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Health 101 for Runners

The good news is it does not require a lot for a person to become a recreational runner since all you need is a good pair of running shoes and a strong desire to reach the finish line. Running is a great form of aerobic exercise. It triggers runner’s high (a general sense of well-being and fitness because of regular physical activity).

Some of the additional benefits of running include:



  • Bone development and muscle strengthening since it’s a weight-bearing exercise
  • Heart muscle and lung improvement or cardiovascular fitness
  • Weight loss and weight maintenance as running enables the body to burn plenty of calories

There are, however, some drawbacks to running in marathons as running in long distances can make your feet and muscles ache. A study on marathon runners revealed that 77 percent experience exercise-related injuries while training.

The injuries result from many factors and differ for every person. Repetitive motions, extra stress while running uphill or on an uneven terrain, a mistake in the training routines, improper shoes, or being generally flat-footed could set off running injuries.

Some of the most common include:

  • Achilles tendinitis
  • Ankle sprain
  • Blisters and chafing
  • Iliotibial band syndrome (ITBS)
  • Patellar tendinitis (kneecap)
  • Plantar fasciitis (feet or sole)
  • Broken toes
  • Pulled muscles
  • Runner’s knee
  • Shin splints
  • Stress fracture

To keep your body in tip-top shape while training for a marathon, observe and follow a few of these safety suggestions.

Prepare and start at a slow pace.

Get a clean bill of health from a physician or discuss and receive advice from a trainer before starting a running program. Pace yourself and intensify your training gradually so as not to over-exert your body. Ideally, an 18-mile run (30-kilometer run) per week reduces the risk of running injuries, as per a study. Your body has to learn to adapt to the new routines first.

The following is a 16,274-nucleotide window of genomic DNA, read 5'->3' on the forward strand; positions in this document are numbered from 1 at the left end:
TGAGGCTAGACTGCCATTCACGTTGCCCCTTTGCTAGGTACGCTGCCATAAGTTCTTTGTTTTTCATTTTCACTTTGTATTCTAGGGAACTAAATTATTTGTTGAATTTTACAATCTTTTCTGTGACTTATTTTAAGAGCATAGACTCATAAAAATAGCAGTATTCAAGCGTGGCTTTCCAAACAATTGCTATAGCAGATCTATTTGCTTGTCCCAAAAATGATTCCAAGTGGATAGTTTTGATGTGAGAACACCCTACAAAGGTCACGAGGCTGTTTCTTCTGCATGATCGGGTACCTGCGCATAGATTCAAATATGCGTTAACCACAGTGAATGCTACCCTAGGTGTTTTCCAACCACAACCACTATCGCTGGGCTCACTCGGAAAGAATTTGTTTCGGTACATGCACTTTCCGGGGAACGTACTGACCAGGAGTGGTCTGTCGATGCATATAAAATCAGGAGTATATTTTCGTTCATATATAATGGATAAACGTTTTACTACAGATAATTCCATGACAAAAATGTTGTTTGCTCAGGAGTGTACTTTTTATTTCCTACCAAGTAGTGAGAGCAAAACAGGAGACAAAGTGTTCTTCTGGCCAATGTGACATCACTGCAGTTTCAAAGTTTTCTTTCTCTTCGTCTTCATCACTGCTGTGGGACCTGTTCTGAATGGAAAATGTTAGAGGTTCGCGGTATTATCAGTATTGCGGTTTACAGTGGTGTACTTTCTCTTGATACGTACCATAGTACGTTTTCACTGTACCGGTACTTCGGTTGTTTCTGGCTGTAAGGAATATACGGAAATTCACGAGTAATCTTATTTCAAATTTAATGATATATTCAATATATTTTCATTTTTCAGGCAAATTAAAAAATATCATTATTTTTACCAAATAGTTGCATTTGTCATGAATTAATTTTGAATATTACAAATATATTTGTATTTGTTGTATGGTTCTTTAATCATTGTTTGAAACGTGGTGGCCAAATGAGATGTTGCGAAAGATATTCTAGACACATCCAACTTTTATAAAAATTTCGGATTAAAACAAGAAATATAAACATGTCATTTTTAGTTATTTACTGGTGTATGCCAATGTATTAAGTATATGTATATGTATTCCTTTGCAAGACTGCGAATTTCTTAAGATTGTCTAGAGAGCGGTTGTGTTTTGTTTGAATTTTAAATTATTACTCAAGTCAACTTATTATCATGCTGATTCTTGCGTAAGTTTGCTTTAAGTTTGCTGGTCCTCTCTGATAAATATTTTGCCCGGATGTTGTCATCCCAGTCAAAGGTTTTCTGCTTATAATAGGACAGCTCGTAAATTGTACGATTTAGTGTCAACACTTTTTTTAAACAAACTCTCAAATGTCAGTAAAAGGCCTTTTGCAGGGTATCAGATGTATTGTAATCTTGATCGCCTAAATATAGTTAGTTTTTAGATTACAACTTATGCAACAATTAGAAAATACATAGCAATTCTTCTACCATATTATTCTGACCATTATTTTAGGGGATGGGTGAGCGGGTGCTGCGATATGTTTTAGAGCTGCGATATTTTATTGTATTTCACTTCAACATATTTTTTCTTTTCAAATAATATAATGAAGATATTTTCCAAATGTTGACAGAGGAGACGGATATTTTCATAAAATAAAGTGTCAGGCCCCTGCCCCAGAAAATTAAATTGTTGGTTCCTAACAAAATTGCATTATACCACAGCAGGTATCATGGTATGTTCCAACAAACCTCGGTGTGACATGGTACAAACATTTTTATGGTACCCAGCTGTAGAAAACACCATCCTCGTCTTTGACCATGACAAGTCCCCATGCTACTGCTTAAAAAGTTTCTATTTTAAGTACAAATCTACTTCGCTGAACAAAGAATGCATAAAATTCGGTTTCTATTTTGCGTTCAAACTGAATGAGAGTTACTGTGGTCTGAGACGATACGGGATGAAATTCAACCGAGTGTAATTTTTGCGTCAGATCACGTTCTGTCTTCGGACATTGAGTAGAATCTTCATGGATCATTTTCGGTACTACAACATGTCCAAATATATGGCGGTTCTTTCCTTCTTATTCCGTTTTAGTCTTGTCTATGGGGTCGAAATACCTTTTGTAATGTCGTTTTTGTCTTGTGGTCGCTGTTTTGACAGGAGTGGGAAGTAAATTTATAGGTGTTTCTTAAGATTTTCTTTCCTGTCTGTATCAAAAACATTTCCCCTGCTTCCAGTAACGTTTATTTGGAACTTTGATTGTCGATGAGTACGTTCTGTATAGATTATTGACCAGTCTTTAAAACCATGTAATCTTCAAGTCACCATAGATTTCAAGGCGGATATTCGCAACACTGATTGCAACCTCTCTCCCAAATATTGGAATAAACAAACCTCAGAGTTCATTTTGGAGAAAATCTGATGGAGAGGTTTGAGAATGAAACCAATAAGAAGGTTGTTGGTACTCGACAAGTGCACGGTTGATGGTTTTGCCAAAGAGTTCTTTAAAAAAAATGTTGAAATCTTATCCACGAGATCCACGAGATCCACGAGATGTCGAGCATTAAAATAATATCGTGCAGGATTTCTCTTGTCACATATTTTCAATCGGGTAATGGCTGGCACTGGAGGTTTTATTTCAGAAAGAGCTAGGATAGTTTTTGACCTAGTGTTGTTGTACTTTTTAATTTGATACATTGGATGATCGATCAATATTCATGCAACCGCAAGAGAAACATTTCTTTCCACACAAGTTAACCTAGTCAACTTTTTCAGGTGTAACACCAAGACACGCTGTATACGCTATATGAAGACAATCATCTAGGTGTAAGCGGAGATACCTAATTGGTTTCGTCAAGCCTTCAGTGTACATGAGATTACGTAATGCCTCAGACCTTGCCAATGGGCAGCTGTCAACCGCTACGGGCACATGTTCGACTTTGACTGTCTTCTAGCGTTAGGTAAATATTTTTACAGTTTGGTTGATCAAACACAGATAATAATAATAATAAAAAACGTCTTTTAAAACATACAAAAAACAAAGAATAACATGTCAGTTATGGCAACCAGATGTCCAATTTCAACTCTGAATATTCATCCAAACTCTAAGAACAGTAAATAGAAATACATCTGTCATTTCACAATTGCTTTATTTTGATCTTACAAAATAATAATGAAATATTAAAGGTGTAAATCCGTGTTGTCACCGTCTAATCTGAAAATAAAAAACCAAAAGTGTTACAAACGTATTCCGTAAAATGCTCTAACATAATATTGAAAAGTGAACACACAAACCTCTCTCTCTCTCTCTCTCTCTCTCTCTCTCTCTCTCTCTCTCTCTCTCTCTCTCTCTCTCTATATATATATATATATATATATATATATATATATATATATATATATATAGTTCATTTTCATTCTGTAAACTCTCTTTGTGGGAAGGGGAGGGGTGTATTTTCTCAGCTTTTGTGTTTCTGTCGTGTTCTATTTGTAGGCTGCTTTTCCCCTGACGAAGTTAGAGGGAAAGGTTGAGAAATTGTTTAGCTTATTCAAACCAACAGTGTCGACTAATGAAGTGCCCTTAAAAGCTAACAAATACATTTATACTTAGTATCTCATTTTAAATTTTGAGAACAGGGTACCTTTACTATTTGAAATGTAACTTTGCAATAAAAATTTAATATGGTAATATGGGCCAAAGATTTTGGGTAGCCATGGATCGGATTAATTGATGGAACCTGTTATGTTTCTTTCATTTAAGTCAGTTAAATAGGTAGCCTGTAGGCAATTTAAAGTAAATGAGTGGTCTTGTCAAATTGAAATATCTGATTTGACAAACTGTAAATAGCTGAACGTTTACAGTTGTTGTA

Acquire good running shoes.

You might be overwhelmed by the choices of footwear available for runners. Comfort should be your number one priority in picking out good shoes, no matter how technologically advanced its design is. You’ll need a few pairs to use alternately. Research shows that changing your running shoes often reduces injury risks to your feet, legs, hips, and back by as much as 39 percent.

Ensure that your shoes have sufficient padding and cushion to prevent your skin from rubbing against the shoe material and forming blisters and bunions. As an additional precaution, you can likewise keep your toes and toenails protected by wearing toe protectors for shoes.

Dress appropriately.

Cotton material will hold the moisture from your sweat and keep you wet. Instead, wear clothes made of polypropylene or nylon material that will allow heat and moisture evaporation faster. If you’re training during cold days, add another layer made of fleece material for insulation.

Plan your routes carefully.

Avoid running near busy roads so you won’t inhale the fumes from cars. Run during the early mornings or early evenings to avoid air pollution and high UV rays.
Always warm-up.

Before you hit the pavement, do dynamic stretching exercises like jumping jacks or squats to avoid pulling a muscle. You can also walk at a brisk pace to get your heart pumping so you won’t wear yourself out too quickly. Do this at the start of every training. Also, don’t forget to cool down following your run.

Include strength and endurance exercises.

Running is a form of cardio exercise but you’ll need to include strength training, such as yoga or Pilates, to sustain your workouts. Doing so will help minimize the soreness in your legs, knees, and back. Likewise, endurance exercises will help improve your ability to run as well as increase your stamina during a long-distance marathon.

-By Joe Flemming

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